When I made brunch reservations for 17, I hoped they had a back room where they could stick us, because five of the 17 were children ranging in age from six months to four years. My fears were eventually assuaged when I realized we were packing at least 12 smart phones. My son, his wife and their six-month-old daughter had come to visit from Singapore, and they had assembled various friends and their children from all over the country.
When the four-year-old got cranky waiting for his pancakes, his mother handed him a phone without speaking. She was intent on visiting. He turned it on, found YouTube and started watching videos of trains. “He loves trains,” she said plainly as I watched his fingers manipulate the flat face of the phone.
“I swore I’d never do this,” my daughter-in-law said as she put the phone on an app that had been programmed to speak directly to my granddaughter using her name in every sentence. “But it works and she loves it,” she defended. My six month-old darling stopped fussing and began watching the little screen. It wasn’t new to her.
The value of mobile phones didn’t stop with the children. “Do you know how to get to the restaurant tonight?” one asked the other. “No, but I’ve got my phone.” No explanation needed. I remember when we needed to capture directions by writing with pen on paper. Now they type in an address and a dot on the phone takes them effortlessly to their destination.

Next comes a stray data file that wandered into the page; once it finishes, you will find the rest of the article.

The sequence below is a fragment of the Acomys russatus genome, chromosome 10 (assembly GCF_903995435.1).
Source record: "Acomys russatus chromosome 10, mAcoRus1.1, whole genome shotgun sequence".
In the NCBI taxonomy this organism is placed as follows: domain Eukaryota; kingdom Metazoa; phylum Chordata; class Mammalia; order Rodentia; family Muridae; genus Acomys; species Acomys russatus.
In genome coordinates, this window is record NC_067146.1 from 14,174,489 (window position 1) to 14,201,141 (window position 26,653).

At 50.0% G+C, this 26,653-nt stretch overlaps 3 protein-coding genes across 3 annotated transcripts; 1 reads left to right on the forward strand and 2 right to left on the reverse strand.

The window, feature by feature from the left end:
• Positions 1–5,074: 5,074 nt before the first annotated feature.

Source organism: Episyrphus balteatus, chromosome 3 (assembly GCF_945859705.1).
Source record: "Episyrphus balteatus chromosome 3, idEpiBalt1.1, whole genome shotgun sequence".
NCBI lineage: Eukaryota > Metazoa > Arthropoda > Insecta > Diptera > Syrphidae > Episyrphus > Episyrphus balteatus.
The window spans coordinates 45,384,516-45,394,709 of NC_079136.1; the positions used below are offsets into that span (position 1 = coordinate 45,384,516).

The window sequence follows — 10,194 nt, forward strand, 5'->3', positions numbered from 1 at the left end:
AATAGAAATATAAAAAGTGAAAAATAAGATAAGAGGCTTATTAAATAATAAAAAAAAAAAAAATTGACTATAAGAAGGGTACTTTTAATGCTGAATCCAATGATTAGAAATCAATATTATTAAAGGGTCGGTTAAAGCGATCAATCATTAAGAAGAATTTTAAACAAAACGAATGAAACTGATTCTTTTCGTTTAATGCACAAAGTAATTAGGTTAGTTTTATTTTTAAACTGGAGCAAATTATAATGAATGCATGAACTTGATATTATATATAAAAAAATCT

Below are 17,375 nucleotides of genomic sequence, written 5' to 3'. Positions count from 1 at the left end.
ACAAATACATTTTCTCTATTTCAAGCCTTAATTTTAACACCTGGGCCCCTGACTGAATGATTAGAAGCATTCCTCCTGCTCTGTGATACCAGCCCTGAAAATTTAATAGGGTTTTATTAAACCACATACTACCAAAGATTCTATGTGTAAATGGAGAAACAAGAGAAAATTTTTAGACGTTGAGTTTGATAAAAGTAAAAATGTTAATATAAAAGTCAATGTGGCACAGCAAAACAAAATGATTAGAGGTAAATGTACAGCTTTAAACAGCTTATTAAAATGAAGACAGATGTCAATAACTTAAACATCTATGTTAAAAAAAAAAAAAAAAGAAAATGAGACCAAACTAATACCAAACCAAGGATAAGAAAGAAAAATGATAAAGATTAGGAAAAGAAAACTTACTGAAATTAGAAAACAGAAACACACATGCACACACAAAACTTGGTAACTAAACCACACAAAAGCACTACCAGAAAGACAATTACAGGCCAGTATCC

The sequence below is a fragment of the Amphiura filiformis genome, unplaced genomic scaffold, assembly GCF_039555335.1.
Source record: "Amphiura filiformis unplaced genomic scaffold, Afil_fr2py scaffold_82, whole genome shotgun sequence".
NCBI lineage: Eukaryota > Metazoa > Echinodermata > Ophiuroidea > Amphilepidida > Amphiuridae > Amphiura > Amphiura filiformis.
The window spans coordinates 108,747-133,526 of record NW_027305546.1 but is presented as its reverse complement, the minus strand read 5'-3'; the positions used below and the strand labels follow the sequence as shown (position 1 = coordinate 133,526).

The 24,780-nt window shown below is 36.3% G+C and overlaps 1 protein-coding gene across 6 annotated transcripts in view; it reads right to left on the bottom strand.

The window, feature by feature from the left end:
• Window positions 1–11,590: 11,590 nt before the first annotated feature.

“The Cats are up by 12,” said my son, letting me know that our beloved Kentucky Wildcats were winning at that moment. I didn’t have to ask as he looked up from his phone smiling. In previous years, how had I managed when my only option was waiting for a morning newspaper or the nightly news?
This group of thirty somethings didn’t wear a watch because all they had to do was punch the phone to life and the time was revealed. If they wanted to show a photo, they pulled out their phone. When they wanted to take a photo, out came the phone. One tyke had to be put in time out and they set the timer on the phone. The child knew he had to wait for the chime. When splitting up the bill they used the phone’s calculator. When a book was recommended, one ordered it over the phone with Amazon’s 1-Click. “Really,” I thought “over the phone.”
And, while texting from the phone was the major form of communication for this group, one did make a phone call to his mother. “She really doesn’t like to text,” he said “she’s old.” I think she is younger than I am and she is the exception to the rule, but it was good to know they still made calls from the phone.
The smart phone is at the center of everything these professionals do and finding a new job is no exception. They want to do it on their mobile device. They expect to do it on their mobile device.
Virtually everyone under forty has a smart phone. And, that includes all demographic groups. Minorities (in case you are interested in diversity) have a higher percentage of smart phone owners across all age and socioeconomic groups than Caucasians.
Excluding tablets, using mobile devices to access the Internet has doubled each year for the last three years and it is clear this rate will continue to double and triple.